However, with a number of negative health effects becoming increasingly apparent, this magic mineral became ‘killer dust’ and its usage was significantly reduced and then banned in various countries, including the UK. Since this time regulation governing the proactive management of asbestos in buildings have existed in the UK for nearly two decades.
Asbestos does remain the biggest occupational health killer in England and Wales (HSE figures) however, so this month we are taking a detailed look at the subject and what duty holders should be aware of.
In this whitepaper:
- What is asbestos?
- Where is it commonly found?
- What are the issues with asbestos?
- What are the legal regulations and guidelines covering asbestos in the UK?
- Who is responsible for managing asbestos risks in buildings?
- What are the recommended control measures for managing Asbestos?
- How often should asbestos assessments be conducted and reviewed?
- Top tips for your asbestos management
1. What is asbestos?
Asbestos is a naturally occurring fibrous mineral. It is plentiful, easy to mine and had many uses as a building material as its properties included, electrical, chemical and corrosion resistance, fire proofing, as an insulator and as a strengthening agent.
There are three types of commonly used asbestos in buildings:
- Chrysotile (White) asbestos is a serpentine fibre (the fibres are curly - serpent like), found mostly as a filling material in items such as floor tiles, cement products, textured coatings, bitumen products and woven as insulation products in safes and electrical boxes. Chrysotile was in use in the UK until 1999.
- Amosite (Brown) asbestos is an amphibole fibre, sharp, brittle and needle like, primarily mined from the Amosa mines of south Africa and should really be determined by its scientific name ‘asbestos grunerite’. Used mostly in insulation board (AIB), ceiling tiles and lagging insulation. Amosite was banned in the UK in 1985.
- Crocidolite (Blue) asbestos is also another amphibole fibre and is generally considered the most hazardous type of asbestos due to its extremely fine sharp fibres. Used mostly in lagging material, as spray coatings and pipe insulation but can be found in cement products. Crocidolite was also banned in the UK in 1985.
To differentiate the type(s) of asbestos present in any materials specialist analysis is required, as the colour of the fibres is not apparent to the naked eye.
2. Where is it commonly found?
Potentially, asbestos can be found in any building built before November 1999. Rarely, it has been found in buildings after this date and conversely numbers of buildings prior to the ban were already being built asbestos free. Because of the range of properties the mineral possessed it has had a myriad of uses and some of the common locations asbestos can be found in buildings include:
On the exterior of buildings:
- Roof tiles, roof sheets, roof felt, gutters and down pipes, soffit boards, under cloaking, flue pipes, window putty, render and damp course.
On the interior of buildings:
- Cement water tank, loose fill insulation, lprayed insulation, pipe lagging, boiler lagging, partitions, fire doors, ceiling tiles, bath panel, toilet seat, cistern and pull cord, window panels, vinyl floor tiles and the bitumen adhesive, rope seal around pipes and boilers, gaskets, paper around pipes, fire blankets, sink pads, stair nosings, safes, decorative coatings and mastic on ducting.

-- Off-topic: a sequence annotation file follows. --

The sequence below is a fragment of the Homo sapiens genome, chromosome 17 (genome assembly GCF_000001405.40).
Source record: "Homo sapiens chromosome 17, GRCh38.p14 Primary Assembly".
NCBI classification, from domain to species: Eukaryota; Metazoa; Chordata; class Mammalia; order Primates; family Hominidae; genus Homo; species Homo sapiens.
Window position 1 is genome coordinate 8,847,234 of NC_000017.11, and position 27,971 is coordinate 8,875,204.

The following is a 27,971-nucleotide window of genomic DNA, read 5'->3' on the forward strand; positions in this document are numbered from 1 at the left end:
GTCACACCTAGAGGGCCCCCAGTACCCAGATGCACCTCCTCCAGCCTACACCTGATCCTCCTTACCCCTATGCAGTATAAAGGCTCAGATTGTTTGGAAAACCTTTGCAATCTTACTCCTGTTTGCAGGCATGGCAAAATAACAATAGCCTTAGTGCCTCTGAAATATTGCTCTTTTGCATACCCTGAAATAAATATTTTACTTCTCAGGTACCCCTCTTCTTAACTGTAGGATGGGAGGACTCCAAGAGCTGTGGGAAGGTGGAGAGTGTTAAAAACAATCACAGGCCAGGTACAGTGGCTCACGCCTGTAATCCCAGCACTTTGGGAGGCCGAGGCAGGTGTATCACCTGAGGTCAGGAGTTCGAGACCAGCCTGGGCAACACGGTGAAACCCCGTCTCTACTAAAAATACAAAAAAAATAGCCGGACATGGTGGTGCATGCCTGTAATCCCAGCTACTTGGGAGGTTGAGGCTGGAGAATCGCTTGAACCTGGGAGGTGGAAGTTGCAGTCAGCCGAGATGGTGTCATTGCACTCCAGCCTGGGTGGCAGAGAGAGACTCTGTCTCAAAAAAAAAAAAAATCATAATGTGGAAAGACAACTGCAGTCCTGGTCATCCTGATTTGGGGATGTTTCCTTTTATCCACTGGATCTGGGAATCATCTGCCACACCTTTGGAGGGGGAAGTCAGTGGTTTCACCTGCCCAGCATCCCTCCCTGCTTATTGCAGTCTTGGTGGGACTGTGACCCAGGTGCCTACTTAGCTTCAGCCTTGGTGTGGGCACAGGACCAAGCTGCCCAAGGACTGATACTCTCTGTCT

Because asbestos was often mixed with other products too, it is not obvious whether materials contain asbestos or not. Both voluntary and compulsory bans on using asbestos in various products and materials also means the dates at which times certain materials may have contained asbestos vary.
3. What are the issues with asbestos?
Asbestos was known as the ‘magic mineral’ due to its versatile nature and properties as a building material. Unfortunately, it had one major and significant drawback – if you breathe in asbestos fibres, you may increase the risk of several serious diseases, including asbestosis, mesothelioma and lung cancer.
Not everyone exposed to asbestos goes on to develop disease, which can take up to 60 years to occur, there is no current cure for asbestos related diseases.
HSE statistics for 2022 indicate 40% of the fatal lung diseases reported were asbestos related and Mesothelioma deaths in 2020 totalled 2,544.
Asbestos is still being mined today by Russia, China and Kazakhstan and exported to countries in the far east and Africa, where currently bans do not exist.
4. What are the legal regulations and guidelines covering asbestos in the UK?
Asbestos regulations have been in place since 1969, but it is the ‘The Control of Asbestos at Work Regulations 2012’ (CAR) which is the Statutory Instrument currently in force.
These regulations place legal duties on;
- Employers responsible for licensable and non-licensable work with asbestos; and
- A specific duty on the owners or those responsible for maintenance to manage asbestos in non-domestic premises.
Regulation 4 of these regulations places that duty on those responsible to manage asbestos in non-domestic buildings, and gives a clear indication of the steps required. This covers:
- Finding out if there are any asbestos containing materials (ACM) in the premises (or assessing if ACMs are liable to be present and making a presumption that materials contain asbestos, unless you have strong evidence that they do not), their location and condition;
- Making and keeping an up-to-date record of the location and condition of the ACMs or presumed ACMs in your premises;
- Assessing the risk from the material;
- Preparing a plan that sets out in detail how you are going to manage the risk from those materials;
- Taking the steps needed to put your plan into action;
- Reviewing and monitoring your plan and the arrangements made to put it in place; and
- Setting up a system for providing information on the location and condition of any ACMs or presumed ACM to anyone who is liable to work on or disturb it.
Supporting the Regulations, the Approved Code of Practice and guidance ‘Managing and working with asbestos’ (second edition 2013) provides practical advice on how to comply with the duties and requirements.
5. Who is responsible for managing asbestos risks in buildings?
Managing asbestos risks is the responsibility of the ‘duty holder’. A duty holder will be deemed as any person who has, by virtue of a contract or tenancy, an obligation of any extent in relation to the maintenance or repair of non-domestic premises, or any means of access or egress to or from those premises.